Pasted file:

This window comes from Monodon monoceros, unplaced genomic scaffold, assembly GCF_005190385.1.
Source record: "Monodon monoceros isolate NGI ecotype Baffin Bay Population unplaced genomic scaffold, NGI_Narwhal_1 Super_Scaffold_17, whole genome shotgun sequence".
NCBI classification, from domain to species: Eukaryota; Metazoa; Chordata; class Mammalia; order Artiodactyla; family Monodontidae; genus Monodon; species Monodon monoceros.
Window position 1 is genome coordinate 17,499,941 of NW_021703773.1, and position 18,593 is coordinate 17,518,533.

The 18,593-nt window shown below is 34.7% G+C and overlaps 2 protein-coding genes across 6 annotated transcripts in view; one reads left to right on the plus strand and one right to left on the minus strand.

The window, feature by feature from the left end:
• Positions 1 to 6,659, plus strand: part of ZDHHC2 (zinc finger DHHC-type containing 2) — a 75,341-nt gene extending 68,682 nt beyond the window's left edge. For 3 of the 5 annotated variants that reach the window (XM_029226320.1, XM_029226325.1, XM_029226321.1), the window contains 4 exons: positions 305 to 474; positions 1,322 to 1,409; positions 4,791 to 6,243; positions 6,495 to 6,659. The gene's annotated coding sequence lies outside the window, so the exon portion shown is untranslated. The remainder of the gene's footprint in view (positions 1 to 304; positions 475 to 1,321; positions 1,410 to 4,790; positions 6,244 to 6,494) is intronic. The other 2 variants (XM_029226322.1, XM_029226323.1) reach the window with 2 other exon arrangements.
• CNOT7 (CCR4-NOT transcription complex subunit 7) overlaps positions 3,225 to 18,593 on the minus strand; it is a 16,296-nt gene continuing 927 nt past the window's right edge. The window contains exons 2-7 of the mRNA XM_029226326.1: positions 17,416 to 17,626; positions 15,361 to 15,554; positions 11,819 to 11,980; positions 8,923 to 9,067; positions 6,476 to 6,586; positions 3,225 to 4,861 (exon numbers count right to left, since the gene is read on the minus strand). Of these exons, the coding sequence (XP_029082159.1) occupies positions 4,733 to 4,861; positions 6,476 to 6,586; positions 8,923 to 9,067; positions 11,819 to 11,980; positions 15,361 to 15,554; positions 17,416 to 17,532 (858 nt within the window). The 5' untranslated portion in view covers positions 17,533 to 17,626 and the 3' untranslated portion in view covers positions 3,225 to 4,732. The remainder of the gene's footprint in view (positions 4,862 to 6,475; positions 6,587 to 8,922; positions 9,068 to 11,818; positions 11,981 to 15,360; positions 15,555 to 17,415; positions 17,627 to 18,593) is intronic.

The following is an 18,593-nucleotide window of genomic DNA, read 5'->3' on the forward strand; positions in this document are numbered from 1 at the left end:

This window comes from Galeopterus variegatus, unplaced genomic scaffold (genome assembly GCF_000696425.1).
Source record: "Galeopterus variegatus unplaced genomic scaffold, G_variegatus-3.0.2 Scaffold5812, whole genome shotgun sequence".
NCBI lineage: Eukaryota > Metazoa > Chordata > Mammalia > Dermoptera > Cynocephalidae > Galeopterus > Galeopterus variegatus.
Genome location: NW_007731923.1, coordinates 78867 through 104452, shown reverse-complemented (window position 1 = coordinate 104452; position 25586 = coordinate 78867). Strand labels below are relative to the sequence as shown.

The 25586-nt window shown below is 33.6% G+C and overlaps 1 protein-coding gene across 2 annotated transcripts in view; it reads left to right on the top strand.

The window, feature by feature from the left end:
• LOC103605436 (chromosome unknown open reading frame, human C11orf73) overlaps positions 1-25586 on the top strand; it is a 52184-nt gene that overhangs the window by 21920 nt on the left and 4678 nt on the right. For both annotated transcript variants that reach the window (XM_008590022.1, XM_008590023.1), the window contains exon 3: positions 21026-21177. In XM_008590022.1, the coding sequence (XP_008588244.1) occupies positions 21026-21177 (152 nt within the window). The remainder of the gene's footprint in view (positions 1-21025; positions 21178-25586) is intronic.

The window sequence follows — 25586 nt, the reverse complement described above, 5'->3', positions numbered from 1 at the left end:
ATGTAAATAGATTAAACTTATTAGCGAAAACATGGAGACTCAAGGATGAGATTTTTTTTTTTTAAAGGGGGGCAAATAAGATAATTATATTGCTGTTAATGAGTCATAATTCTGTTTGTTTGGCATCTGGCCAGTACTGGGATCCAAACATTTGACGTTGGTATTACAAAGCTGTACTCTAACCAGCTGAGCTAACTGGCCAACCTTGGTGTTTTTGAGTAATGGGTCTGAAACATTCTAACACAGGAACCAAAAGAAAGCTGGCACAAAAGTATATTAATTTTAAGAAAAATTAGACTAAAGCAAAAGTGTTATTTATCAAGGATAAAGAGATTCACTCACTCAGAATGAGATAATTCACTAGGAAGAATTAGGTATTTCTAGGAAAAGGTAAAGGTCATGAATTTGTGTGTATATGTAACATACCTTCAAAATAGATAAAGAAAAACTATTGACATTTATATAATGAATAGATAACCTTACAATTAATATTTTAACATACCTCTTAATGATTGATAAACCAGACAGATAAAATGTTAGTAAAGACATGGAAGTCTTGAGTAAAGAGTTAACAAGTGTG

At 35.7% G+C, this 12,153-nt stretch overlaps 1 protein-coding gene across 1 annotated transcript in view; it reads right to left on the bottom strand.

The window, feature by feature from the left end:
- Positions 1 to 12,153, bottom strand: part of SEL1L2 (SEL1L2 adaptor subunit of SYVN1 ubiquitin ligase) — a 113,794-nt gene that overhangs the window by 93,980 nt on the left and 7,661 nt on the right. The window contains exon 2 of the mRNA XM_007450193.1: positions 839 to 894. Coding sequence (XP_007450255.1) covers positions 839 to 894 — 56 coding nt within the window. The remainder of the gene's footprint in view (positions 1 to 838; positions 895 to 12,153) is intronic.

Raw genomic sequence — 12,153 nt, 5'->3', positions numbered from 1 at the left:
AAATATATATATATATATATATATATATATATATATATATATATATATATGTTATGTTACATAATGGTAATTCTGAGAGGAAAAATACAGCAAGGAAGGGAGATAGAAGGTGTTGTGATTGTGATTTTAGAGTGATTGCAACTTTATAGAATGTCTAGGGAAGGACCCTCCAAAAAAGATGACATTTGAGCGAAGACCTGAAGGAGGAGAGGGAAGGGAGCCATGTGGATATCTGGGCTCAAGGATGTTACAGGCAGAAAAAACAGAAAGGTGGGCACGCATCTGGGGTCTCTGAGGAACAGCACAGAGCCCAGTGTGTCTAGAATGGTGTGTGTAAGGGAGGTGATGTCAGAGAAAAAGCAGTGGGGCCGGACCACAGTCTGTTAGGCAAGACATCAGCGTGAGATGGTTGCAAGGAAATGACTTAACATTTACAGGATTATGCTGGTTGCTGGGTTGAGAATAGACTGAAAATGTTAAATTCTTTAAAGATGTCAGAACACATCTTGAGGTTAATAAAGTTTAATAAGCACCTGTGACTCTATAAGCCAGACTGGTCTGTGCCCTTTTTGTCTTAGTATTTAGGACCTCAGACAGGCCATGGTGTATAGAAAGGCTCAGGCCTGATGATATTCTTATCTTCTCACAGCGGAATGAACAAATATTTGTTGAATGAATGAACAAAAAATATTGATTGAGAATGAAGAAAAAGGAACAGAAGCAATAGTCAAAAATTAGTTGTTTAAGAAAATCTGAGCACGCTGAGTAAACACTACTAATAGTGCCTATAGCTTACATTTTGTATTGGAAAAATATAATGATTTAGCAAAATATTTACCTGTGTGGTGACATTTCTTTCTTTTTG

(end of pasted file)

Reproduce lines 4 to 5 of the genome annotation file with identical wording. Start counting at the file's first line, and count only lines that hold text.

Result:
Window position 1 is genome coordinate 17,499,941 of NW_021703773.1, and position 18,593 is coordinate 17,518,533.

The 18,593-nt window shown below is 34.7% G+C and overlaps 2 protein-coding genes across 6 annotated transcripts in view; one reads left to right on the plus strand and one right to left on the minus strand.